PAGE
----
Display Tech To Watch This Year: OLED's Future Looks Bright
Editor's note: This is the conclusion to our four-part series on display technologies to watch in 2011.
If the screen on that sleek smartphone you just bought looks unusually bright and colorful, you might not be looking at an LCD at all. The displays in models such as the Samsung Galaxy S, the Google Nexus S and the HTC Droid Incredible rely on active-matrix organic light-emitting diodes (OLEDs), an alternative display technology that's faster, thinner and lighter, offers more vivid colors at higher contrast, and uses as little as one quarter of the power consumed by your typical backlit, active-matrix LCD.
OLEDs have been around for more than a decade but have taken off only within last few years, and only for very small screens. Over 40 million active-matrix OLED phones shipped in 2010, and volumes will continue to increase this year, according to market research firm DisplaySearch.
Now the technology is getting ready to bust out of the mobile phone market and make its way into tablets, TVs and more -- provided manufacturers can reduce production costs for OLED displays, which are now significantly higher than for LCDs.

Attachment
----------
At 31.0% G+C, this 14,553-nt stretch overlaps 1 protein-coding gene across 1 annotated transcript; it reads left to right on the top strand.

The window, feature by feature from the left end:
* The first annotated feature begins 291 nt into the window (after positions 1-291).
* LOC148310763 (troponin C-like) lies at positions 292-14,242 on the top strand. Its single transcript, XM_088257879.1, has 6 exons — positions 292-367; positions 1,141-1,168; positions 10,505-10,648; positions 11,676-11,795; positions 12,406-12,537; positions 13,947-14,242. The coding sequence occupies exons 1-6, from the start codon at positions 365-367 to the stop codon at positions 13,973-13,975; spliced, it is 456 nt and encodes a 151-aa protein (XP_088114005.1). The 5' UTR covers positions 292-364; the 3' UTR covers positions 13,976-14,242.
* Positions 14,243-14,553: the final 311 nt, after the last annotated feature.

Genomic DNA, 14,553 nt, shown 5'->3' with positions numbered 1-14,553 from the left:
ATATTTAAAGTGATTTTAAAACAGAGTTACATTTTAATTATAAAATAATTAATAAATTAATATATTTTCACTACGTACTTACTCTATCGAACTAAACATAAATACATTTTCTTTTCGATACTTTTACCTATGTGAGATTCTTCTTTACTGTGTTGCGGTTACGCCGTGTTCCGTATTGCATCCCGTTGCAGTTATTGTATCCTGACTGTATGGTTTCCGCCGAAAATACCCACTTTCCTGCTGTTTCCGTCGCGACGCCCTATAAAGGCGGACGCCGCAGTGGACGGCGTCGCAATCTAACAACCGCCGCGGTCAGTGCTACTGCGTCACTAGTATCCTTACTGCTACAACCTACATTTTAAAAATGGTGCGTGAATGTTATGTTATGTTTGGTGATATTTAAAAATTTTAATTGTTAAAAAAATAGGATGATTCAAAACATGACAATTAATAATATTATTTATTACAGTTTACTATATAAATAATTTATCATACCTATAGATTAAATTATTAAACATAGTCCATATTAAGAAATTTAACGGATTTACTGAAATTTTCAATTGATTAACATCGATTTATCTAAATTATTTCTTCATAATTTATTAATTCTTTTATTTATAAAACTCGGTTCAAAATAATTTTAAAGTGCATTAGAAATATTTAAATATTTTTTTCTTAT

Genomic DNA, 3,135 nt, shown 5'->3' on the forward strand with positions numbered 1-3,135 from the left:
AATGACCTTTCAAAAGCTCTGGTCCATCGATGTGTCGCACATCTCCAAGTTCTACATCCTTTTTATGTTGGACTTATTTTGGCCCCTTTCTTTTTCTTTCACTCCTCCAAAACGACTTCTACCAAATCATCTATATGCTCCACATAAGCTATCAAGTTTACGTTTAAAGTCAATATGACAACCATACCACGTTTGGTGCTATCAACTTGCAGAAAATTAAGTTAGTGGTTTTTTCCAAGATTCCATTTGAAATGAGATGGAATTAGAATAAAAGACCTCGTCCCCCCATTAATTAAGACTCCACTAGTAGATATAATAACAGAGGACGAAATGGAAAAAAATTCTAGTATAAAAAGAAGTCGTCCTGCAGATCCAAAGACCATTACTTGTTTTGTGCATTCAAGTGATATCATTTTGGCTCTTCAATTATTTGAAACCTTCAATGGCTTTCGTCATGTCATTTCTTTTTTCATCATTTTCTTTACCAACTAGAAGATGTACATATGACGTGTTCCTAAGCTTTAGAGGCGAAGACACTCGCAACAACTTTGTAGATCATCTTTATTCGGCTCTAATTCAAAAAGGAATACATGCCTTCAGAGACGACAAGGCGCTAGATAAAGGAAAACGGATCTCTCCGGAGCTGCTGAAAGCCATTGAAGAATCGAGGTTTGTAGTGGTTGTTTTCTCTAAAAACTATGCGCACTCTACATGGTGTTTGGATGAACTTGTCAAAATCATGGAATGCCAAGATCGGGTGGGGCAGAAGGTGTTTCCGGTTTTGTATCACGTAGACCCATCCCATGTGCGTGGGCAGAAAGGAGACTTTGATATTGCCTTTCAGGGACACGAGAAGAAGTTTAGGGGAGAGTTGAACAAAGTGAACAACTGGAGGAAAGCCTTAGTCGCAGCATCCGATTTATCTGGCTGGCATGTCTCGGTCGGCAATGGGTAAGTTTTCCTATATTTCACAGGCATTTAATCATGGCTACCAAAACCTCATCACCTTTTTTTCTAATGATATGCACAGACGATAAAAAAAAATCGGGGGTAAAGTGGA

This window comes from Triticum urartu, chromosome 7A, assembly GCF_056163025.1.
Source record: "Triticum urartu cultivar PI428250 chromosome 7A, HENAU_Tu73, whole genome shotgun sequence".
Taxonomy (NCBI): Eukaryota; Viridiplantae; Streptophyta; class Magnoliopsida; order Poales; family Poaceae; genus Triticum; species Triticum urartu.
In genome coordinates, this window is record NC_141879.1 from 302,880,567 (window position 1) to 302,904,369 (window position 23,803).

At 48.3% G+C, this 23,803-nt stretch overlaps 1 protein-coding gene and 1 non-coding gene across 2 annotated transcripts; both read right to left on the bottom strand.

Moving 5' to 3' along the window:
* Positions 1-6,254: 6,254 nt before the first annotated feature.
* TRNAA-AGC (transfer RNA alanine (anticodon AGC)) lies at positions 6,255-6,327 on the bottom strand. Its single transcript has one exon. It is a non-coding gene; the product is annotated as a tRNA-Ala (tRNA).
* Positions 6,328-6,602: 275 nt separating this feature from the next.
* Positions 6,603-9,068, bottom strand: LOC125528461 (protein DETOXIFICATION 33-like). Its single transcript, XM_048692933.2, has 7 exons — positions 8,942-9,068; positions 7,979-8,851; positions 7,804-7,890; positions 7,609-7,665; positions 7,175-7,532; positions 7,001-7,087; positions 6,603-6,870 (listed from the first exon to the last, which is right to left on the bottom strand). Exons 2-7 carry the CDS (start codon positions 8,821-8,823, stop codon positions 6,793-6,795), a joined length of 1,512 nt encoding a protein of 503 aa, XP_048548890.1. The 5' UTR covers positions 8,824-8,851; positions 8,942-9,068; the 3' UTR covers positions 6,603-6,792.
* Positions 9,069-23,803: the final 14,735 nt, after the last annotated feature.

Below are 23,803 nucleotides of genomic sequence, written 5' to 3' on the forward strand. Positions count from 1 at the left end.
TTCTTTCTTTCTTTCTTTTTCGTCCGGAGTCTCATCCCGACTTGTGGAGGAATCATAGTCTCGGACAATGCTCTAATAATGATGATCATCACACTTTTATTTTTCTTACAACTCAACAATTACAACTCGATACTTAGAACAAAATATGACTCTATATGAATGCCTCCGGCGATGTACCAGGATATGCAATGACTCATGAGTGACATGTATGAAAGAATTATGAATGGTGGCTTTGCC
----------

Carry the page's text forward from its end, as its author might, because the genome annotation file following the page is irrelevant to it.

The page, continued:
And OLEDs have another cool attribute: The display media can be constructed on a flexible substrate, such as plastic or bendable foil, rather than the breakable, rigid glass backing used in LCDs. That sets the stage for a new generation of even lighter and more rugged displays in the next few years -- and for curved, flexible, and even rollable displays down the road.
Note: For greater readability, we've shortened AMOLED (active-matrix OLED) to OLED throughout this story. Passive-matrix OLED (PMOLED) displays are not used in smart computing devices or high-performance screens.
Fast, bright and energy efficient
Today's commercially available active-matrix OLED displays are built on a version of the same electrical foundation as LCDs -- an active-matrix thin film transistor (TFT) array fabricated on glass, which drives the display media above it (see "The display sandwich").
But the layers of organic material that make up the OLED display media emit red, green and blue light, so no backlight is required, and the light doesn't have to pass through color filters, as it does with LCDs. That's what gives an OLED display its brilliance and energy-efficiency edge.
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